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A St Lucian Human and Gender rights advocate based in Barbados is reacting to the local government’s refusal to lift the diplomatic immunity granted to a Saudi Arabian Billionaire in order for him to face a civil suit brought against him by his ex wife

Diplomatic immunity involves exemption from the enforcement of one or more laws of a host country granted to resident foreign diplomats. Its purpose is to ensure that the official duties of foreign ambassadors are not impeded. Some of the most important protections granted under diplomatic immunity include the inviolability of one's person and premises, exemption from taxation and freedom from civil and criminal law enforcement/prosecution by local authorities.

But Ms Felicia Browne remarks that although the rationale for diplomatic immunity has merit, its application as a means to undermine the International human rights of individuals or groups constitutes an abuse of power.  

 Ms Browne points to Dr Walid Jufali’s case as one such example of a clear violation of Christina Estrada’s rights.

She is of the view that a major omission in the Vienna Convention on Diplomatic Relations agreement is that it was not designed to protect the rights of victims who may be affected by diplomatic immunity. Such victims typically belong to the most vulnerable groups, i.e., women and children, many of whom have little or no access to legal representation or redress.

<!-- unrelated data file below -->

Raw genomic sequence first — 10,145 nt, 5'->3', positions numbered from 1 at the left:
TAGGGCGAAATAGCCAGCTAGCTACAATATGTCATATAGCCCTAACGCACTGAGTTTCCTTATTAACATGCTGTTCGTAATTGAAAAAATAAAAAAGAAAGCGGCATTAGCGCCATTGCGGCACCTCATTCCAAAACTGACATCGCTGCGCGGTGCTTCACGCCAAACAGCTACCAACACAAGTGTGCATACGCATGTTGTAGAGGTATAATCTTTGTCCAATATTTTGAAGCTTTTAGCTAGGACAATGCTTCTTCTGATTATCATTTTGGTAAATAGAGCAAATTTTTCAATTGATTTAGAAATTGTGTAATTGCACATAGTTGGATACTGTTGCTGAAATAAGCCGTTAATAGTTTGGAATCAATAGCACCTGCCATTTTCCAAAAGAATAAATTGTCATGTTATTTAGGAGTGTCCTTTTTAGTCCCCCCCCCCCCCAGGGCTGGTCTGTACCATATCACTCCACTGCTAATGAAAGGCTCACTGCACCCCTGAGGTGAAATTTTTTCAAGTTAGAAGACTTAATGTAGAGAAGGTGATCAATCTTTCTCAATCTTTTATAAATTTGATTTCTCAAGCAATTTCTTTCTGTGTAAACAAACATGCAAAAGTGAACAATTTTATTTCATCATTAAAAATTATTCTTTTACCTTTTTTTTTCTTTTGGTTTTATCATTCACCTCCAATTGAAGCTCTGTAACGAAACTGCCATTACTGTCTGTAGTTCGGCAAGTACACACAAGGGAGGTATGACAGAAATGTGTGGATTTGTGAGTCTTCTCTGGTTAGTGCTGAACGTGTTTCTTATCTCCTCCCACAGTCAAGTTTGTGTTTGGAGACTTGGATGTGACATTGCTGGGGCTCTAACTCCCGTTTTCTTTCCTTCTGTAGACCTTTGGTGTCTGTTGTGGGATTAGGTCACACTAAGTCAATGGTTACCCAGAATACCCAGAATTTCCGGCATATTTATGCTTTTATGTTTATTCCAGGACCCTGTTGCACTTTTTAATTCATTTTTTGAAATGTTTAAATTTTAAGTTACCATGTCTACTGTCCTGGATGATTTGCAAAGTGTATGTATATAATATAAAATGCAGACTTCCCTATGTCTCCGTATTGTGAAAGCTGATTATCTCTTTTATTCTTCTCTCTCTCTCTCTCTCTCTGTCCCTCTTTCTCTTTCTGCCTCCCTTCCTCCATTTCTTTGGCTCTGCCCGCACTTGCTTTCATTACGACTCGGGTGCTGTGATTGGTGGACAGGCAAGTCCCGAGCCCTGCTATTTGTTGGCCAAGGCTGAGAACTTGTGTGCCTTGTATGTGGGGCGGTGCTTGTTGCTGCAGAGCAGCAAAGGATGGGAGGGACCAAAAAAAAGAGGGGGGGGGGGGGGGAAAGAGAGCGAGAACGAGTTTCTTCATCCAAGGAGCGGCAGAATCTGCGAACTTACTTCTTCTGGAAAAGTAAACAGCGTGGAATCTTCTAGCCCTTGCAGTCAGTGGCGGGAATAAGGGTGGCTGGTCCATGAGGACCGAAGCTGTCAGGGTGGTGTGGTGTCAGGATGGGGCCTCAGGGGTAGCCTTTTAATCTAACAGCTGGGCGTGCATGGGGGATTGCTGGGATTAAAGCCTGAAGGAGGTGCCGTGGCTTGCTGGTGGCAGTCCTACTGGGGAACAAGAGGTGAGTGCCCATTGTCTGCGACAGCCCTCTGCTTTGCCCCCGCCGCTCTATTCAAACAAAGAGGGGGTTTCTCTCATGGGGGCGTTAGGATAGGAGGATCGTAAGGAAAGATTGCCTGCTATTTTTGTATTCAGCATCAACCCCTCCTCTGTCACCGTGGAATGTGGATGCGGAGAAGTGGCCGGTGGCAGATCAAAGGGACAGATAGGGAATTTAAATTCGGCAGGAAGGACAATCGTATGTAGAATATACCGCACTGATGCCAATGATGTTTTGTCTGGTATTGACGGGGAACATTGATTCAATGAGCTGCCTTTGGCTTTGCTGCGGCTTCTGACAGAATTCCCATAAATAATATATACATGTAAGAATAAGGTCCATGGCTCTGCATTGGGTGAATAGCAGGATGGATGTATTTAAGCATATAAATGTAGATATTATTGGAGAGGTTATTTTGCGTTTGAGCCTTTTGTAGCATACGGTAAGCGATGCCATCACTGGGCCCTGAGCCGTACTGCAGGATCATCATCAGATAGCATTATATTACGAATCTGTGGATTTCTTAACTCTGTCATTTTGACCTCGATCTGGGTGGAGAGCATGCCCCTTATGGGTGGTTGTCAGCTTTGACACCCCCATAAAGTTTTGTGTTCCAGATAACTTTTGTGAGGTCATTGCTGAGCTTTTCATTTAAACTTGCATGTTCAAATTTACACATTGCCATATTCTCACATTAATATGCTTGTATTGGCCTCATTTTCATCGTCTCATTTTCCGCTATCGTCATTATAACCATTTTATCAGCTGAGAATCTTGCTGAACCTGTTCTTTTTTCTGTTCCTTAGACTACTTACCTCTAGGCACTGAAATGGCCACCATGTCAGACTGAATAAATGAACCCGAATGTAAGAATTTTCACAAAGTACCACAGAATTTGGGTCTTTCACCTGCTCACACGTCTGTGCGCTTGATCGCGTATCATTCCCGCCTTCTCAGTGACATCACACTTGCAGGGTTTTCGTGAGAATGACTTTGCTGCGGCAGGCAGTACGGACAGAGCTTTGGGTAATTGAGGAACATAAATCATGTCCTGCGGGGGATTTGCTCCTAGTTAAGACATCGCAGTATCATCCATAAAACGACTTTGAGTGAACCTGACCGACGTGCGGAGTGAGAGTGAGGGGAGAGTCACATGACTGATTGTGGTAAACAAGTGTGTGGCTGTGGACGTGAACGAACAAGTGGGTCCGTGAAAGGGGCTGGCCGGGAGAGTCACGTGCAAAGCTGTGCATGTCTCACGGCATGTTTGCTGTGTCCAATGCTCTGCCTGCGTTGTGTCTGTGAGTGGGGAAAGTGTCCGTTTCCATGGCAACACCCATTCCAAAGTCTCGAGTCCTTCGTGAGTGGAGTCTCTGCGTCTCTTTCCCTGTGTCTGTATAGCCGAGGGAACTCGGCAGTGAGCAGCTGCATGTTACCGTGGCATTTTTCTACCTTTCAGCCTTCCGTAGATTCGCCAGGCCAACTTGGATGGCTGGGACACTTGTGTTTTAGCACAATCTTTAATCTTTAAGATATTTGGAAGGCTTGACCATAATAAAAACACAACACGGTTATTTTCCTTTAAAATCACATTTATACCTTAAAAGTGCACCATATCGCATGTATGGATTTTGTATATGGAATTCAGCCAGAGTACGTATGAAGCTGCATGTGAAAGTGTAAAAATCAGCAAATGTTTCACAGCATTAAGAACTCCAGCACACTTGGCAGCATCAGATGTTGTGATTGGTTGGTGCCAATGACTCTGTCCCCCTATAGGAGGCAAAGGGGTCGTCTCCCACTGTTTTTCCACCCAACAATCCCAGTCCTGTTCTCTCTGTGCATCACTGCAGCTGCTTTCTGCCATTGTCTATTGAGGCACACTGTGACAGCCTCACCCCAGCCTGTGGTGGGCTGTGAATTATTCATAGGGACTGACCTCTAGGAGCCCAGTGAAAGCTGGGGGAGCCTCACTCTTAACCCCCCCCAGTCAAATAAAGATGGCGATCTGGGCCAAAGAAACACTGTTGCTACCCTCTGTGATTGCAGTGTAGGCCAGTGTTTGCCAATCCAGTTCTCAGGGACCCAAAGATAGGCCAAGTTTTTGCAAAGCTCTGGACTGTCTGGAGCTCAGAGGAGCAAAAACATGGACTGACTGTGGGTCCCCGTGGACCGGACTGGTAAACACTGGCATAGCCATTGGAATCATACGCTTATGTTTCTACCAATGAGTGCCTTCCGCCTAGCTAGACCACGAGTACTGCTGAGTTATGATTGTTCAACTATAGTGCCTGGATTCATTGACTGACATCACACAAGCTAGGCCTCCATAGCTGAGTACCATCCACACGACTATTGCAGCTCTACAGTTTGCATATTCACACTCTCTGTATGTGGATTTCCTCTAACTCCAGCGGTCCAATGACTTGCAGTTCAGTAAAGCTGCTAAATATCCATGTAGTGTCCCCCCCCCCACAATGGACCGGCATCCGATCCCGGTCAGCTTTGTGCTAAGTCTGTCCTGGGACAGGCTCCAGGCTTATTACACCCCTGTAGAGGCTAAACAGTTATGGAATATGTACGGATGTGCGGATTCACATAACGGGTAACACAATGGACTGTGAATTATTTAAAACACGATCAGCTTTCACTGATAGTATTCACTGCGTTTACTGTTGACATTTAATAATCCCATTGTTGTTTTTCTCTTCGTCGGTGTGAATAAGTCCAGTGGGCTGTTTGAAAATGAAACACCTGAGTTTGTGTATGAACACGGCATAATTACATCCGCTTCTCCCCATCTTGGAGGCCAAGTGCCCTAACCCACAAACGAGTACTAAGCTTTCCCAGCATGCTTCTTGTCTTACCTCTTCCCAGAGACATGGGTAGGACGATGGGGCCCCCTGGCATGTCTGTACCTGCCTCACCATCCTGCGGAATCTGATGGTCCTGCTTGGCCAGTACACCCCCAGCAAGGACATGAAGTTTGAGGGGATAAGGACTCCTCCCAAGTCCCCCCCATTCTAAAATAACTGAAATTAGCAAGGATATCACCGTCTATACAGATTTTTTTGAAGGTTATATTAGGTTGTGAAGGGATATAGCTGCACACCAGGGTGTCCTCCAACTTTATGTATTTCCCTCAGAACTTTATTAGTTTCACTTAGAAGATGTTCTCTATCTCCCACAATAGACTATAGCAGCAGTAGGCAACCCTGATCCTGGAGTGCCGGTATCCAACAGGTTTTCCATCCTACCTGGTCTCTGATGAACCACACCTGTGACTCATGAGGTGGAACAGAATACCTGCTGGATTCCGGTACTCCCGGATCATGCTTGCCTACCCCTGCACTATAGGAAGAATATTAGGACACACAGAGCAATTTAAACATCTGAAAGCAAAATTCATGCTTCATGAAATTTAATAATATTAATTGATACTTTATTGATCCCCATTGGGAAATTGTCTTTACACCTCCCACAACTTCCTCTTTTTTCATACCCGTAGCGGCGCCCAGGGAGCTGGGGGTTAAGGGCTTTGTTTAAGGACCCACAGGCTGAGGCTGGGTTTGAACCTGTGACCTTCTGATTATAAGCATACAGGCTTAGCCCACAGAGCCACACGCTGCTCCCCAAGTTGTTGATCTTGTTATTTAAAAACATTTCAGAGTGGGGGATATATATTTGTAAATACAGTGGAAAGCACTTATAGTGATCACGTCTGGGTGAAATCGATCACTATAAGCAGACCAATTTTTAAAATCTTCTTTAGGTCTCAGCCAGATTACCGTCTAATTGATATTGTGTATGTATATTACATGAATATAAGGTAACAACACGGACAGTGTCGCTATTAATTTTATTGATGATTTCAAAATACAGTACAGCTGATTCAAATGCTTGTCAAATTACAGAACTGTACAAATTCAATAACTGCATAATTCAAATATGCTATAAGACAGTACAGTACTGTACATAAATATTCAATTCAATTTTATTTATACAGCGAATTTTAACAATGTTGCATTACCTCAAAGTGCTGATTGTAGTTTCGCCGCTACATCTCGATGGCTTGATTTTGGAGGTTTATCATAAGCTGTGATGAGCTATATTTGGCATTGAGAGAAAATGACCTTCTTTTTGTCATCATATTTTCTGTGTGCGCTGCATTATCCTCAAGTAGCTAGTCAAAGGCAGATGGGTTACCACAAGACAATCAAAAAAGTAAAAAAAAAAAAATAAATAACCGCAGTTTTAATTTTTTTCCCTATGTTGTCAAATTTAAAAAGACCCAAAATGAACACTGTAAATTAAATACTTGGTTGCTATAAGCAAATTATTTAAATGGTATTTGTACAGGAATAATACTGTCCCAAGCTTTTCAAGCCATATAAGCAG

Browne adds that there are known instances where many victims  are left without compensation or retribution for the harms done against them, like in cases of human trafficking and migrant domestic workers.  

Although diplomatic immunity is recognized under International law, society must speak out when its application constitutes an abuse of power and undermines the rights of victims who do not enjoy diplomatic privileges.
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